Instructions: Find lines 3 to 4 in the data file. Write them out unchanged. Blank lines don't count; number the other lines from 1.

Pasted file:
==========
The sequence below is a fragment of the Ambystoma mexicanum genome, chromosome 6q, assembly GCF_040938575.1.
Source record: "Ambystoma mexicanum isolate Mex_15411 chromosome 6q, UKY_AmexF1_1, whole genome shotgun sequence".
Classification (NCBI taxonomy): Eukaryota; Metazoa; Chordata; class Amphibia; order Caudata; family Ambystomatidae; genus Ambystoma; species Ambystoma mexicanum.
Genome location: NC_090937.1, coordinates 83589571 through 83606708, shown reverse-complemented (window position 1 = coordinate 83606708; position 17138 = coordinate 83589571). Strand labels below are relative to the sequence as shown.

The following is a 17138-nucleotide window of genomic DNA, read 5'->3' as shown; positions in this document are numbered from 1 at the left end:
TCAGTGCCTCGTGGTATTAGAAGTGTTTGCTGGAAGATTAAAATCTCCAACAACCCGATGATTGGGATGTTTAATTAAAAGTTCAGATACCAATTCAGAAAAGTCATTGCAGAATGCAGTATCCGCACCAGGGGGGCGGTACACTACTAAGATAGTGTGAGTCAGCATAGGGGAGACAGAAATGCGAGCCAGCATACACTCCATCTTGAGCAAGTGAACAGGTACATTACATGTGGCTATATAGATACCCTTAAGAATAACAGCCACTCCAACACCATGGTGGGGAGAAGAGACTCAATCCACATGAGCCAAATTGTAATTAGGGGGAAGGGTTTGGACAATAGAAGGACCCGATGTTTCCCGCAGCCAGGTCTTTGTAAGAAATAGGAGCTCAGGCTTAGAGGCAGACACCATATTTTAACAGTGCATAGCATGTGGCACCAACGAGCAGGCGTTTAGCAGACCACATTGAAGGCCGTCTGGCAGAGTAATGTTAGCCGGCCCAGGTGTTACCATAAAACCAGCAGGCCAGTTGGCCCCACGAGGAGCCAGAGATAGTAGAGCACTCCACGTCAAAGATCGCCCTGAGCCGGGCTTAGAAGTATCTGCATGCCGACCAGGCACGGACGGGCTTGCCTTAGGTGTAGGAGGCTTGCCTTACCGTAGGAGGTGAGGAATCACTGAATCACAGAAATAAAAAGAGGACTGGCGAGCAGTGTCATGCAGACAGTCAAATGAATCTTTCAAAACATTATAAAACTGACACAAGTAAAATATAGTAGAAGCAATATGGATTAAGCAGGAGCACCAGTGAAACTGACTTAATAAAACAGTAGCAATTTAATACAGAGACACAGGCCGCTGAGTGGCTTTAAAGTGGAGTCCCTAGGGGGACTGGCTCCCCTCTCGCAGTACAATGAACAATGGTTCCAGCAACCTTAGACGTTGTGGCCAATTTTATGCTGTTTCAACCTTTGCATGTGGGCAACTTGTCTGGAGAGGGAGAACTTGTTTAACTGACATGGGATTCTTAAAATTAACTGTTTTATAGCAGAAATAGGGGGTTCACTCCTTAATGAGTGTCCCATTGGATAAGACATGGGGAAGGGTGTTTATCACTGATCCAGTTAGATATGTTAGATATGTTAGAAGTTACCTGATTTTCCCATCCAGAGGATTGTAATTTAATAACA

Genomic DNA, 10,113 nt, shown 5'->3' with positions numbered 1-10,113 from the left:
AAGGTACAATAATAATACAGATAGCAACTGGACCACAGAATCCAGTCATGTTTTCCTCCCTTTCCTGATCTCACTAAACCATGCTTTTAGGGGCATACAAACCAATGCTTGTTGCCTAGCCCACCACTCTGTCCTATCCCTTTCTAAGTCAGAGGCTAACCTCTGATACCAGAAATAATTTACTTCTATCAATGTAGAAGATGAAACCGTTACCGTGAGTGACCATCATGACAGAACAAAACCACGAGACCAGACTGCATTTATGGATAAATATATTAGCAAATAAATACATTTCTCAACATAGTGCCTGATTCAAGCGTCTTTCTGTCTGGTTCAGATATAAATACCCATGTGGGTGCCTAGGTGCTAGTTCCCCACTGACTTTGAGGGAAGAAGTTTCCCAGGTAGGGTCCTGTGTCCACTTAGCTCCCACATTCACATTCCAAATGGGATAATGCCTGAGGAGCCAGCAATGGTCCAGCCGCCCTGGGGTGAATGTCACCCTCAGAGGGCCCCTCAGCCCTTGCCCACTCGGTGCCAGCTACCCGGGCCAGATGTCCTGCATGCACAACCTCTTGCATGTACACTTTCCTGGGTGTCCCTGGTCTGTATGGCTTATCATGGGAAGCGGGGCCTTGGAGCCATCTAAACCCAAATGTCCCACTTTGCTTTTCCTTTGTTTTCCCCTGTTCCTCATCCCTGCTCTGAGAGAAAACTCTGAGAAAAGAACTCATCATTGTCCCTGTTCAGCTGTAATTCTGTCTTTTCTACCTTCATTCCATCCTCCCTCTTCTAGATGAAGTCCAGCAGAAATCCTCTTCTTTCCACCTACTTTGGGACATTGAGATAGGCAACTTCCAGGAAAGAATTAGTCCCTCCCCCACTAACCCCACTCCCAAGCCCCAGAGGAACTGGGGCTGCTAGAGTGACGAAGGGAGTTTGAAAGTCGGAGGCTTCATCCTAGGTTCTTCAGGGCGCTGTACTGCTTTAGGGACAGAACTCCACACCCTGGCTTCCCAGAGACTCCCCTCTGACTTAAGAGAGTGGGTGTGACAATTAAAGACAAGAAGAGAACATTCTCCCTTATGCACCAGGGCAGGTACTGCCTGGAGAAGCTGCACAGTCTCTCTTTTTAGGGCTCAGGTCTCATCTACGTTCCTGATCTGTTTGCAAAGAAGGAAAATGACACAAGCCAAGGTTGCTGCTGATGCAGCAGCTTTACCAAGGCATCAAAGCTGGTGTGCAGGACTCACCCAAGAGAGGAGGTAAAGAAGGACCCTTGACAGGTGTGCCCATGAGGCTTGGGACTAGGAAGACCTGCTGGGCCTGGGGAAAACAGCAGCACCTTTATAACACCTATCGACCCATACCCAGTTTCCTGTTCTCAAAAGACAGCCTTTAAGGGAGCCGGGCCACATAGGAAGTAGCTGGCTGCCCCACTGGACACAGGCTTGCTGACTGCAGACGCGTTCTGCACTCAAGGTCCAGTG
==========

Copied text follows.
Classification (NCBI taxonomy): Eukaryota; Metazoa; Chordata; class Amphibia; order Caudata; family Ambystomatidae; genus Ambystoma; species Ambystoma mexicanum.
Genome location: NC_090937.1, coordinates 83589571 through 83606708, shown reverse-complemented (window position 1 = coordinate 83606708; position 17138 = coordinate 83589571). Strand labels below are relative to the sequence as shown.